Help chances of being admitted

Kelli Lately, my inbox has been filling up with e-mails from students wanting to know, “what else can I do to help my chances of being admitted?”  But before getting to this question, many of these electronic notes begin with a inventory of all the things the student has already checked off their college application to do list: visited the campus, set-up an interview, had an interview, written their essay, edited and re-edited their essay, re-edited the re-edited essay, created a detailed activities resume, met with athletic coaches, spoke with current students, spoke with alums, met with a fortuneteller (just kidding), studying hard and focusing intently on senior year coursework…and so on.

I understand the intense desire many of you have to make sure you’re covering your all you bases.  The college application process is extremely intimidating, because in many respects, it is set-up to make you feel like you only have one chance to get it right–to do it perfectly.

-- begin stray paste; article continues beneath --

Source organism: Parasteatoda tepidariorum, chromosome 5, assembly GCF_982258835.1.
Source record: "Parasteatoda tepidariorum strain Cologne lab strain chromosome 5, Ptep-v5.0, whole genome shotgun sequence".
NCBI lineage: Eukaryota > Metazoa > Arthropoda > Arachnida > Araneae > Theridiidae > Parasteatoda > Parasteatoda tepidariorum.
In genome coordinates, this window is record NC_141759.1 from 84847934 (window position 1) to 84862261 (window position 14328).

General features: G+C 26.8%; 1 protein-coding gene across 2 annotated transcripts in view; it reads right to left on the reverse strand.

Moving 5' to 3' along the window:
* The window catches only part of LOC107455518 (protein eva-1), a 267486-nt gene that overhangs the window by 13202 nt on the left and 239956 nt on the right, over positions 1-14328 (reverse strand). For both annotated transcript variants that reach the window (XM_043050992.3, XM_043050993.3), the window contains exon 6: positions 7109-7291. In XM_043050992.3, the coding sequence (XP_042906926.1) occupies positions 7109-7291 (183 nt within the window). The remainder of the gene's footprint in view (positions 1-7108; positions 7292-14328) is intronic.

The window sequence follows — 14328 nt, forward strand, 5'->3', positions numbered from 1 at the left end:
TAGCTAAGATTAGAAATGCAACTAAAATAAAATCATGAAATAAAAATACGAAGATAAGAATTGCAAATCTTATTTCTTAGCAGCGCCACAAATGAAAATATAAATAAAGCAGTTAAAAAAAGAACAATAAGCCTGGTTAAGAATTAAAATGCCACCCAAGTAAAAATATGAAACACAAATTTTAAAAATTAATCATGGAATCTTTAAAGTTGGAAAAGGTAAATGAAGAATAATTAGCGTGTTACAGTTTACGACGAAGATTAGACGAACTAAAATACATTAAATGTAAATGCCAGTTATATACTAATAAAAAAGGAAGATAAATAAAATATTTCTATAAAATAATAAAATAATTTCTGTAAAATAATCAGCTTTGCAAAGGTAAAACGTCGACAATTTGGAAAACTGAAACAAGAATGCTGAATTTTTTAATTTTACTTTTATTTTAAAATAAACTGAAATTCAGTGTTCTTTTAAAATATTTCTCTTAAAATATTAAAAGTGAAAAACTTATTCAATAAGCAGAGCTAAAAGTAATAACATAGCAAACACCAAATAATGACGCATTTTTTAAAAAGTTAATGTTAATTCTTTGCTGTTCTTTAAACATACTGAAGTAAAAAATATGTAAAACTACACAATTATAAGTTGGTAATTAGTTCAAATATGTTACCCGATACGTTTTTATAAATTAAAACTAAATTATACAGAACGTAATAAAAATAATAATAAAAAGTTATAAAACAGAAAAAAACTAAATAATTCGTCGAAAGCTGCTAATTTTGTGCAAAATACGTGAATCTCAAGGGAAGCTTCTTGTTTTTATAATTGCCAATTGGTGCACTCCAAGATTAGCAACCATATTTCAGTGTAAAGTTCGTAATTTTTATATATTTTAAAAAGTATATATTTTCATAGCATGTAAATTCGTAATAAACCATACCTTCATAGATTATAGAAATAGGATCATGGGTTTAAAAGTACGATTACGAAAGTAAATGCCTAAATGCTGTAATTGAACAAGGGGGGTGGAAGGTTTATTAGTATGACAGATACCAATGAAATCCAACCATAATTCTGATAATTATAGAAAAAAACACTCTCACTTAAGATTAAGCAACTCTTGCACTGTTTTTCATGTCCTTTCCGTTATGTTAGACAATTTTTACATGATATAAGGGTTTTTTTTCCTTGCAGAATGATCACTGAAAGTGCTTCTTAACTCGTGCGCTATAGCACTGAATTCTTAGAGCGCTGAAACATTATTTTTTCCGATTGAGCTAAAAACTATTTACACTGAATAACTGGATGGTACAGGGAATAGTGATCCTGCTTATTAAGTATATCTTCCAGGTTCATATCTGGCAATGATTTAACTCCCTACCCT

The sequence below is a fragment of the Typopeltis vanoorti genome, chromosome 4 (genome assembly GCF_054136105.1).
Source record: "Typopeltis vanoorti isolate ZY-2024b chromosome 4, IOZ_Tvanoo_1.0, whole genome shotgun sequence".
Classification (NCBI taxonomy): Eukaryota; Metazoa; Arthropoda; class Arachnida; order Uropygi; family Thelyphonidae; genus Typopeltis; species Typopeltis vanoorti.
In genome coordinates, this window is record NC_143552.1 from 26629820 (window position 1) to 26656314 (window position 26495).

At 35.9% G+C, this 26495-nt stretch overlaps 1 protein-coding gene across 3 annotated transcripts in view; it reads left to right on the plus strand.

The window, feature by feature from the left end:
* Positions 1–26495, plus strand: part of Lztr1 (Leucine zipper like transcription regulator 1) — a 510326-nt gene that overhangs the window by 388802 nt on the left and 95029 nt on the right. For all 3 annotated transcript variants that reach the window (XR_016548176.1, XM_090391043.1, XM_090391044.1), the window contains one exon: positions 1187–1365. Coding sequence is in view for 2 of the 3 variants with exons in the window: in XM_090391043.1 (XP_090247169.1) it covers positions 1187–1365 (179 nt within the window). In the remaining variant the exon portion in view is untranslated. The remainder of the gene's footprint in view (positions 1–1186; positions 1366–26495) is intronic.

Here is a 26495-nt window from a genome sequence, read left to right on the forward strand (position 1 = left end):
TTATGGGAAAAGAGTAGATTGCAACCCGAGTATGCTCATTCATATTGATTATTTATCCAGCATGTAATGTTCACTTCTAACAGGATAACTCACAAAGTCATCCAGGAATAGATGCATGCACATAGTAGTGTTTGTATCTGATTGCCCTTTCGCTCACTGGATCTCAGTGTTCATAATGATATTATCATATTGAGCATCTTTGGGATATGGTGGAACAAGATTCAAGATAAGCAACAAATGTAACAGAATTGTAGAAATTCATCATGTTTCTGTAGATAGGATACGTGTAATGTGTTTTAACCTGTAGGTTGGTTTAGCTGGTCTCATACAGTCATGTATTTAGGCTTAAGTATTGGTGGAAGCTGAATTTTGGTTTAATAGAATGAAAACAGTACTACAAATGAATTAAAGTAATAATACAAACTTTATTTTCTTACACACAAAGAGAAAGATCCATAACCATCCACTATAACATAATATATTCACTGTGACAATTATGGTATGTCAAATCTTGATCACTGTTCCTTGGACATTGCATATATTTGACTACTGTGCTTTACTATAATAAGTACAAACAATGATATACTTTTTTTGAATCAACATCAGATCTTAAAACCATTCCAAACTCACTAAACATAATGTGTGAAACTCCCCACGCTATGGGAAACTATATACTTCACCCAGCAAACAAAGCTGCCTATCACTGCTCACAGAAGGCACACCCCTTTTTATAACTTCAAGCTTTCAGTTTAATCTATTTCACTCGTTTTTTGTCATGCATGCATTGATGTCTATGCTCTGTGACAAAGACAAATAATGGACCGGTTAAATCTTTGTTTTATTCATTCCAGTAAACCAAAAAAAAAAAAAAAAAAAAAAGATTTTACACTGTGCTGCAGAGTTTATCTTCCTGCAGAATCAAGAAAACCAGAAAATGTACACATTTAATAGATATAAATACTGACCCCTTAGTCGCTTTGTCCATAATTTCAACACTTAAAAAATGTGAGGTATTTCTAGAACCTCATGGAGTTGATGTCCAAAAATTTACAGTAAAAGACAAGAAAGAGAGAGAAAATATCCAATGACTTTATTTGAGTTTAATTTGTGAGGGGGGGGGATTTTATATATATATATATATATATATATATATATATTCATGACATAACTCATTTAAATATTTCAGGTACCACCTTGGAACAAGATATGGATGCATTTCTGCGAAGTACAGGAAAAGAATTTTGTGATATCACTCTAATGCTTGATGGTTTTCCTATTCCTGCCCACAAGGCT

So what’s my answer to the aforementioned question?  What wisdom do I have to impart to you and these students who have written me wanting to “improve their chances?”


I think some of you are about to hyperventilate from the stress of trying to juggle collegiate concerns, with your already busy senior year schedules.  This post is really more of a public service note advocating (at least) the occasional mental decoupling from the whole “college thing,” to improve your current quality of life.  My advice is to breathe…relax…take a moment and go try to find some cloud animals or something.  The catalog of activities would suggest you’re already doing the things that “improve your chances.”

Perfection is an illusion.  There isn’t a prefect or magic combination of activities and contacts with the school that will assure your admission. There is no secret kernel of advice we’re not sharing (we share it all–hence the blog!).  All the listed items can be important parts of the your college application process, but do yourself a favor and investigate what economists refer to as the “law of diminishing returns.” If you’re already doing the things your guidance/college counselor, parents, teachers, and/or colleges recommend, know that you can let go of the some of the worry and anxiety that assail you.  You’re on track.

Now go see if you can find a cumulonimbus cow or some altostratus alligators.

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